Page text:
If I were one of the stressed out digerati–constantly overwhelmed by the demands of social media–I could probably list out a dozen existing tools that Google Reader’s new sharing options borrow from. Instead, I have my social networking habits under control, so will stick with just the obvious comparisons.
First, what did Google Reader announce?
- A new bookmarklet. Add the Google Reader bookmarklet to your browser and you can save any web page–even if it doesn’t have an RSS feed–while also adding your own notes or sharing with friends.
- Share items with a note. I share a lot of items on Google Reader. They all get added to my link blog, but until now, you’d never know why I found an item interesting. With this new addition, I can annotate a shared item with my own notes. So now you’ll know why I liked it.
- Add notes. How would you like to send your friends short messages. Maybe you have a random thought to share, or perhaps you want to let someone know what you had for lunch. What do you mean that sounds familiar?
OK, now let’s look at the comparisons for Google Reader’s new features.
- Del.icio.us. Reading through the description for Google Reader’s new bookmarklet, I couldn’t help but think the new tool is very similar to del.icio.us’ bookmarking service. With Yahoo’s del.icio.us, you can do pretty much the same thing–bookmark items, add notes, and then decide whether to share or make private.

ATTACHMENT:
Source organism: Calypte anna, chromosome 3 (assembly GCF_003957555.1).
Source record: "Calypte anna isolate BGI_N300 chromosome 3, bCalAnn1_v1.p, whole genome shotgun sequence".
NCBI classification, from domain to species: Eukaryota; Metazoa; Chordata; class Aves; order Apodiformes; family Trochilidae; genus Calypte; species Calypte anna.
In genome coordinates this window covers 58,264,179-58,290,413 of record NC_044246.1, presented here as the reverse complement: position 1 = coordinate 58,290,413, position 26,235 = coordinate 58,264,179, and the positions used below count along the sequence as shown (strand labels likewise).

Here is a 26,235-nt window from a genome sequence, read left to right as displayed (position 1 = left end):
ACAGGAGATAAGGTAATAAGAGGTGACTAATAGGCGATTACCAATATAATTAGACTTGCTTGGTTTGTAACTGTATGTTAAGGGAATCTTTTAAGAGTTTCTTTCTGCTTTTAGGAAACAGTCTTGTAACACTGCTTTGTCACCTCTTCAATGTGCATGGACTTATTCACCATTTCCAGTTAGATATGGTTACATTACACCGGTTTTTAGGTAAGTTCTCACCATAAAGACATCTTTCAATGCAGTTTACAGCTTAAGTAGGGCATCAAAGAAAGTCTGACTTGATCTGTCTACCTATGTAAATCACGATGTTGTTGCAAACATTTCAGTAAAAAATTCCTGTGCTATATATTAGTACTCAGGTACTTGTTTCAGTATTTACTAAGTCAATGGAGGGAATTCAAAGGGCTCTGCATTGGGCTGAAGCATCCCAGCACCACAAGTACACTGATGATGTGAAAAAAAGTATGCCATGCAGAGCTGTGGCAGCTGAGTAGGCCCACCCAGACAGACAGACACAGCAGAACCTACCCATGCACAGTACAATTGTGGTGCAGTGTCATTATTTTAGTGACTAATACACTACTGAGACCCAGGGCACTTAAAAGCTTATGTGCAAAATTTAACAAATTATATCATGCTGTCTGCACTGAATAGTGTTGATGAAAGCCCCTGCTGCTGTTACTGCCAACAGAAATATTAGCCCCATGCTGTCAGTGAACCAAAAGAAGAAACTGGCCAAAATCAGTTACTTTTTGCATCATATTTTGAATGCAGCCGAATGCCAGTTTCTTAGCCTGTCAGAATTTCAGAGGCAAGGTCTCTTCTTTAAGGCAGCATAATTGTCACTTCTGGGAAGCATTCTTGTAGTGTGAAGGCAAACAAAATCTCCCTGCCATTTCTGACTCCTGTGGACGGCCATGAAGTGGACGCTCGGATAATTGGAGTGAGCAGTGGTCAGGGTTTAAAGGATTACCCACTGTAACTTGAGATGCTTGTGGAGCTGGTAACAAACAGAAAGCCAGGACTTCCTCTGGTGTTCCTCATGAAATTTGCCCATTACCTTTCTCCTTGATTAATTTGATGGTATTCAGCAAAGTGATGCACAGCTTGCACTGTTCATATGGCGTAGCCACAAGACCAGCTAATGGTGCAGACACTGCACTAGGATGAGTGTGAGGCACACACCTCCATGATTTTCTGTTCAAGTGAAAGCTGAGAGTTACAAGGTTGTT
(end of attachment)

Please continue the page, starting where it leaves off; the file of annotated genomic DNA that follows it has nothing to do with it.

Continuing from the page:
- Twitter. While I don’t think the new "notes" feature will help Google Reader steal users from Twitter, there are some similarities. Even Google suggests you use it to "let your friends know whatever pops into your head."
So, what’s going on here?
It really does look like Google wants to turn Google Reader into a social networking tool. It’s already taken the step to try and get us to automatically read what our friends share and now it’s trying to get us to engage with them further. There’s just one problem–that’s not how I want to use Google Reader.
Google Reader wants to become more "social" but the problem is, it became popular because of one core strength–an RSS news aggregator. Does Google want us to use the service instead of alternatives that already exist? Or, are these just some useful additions, Google thought we might like to use, now and then. Knowing Google, I suspect the former. Don’t you?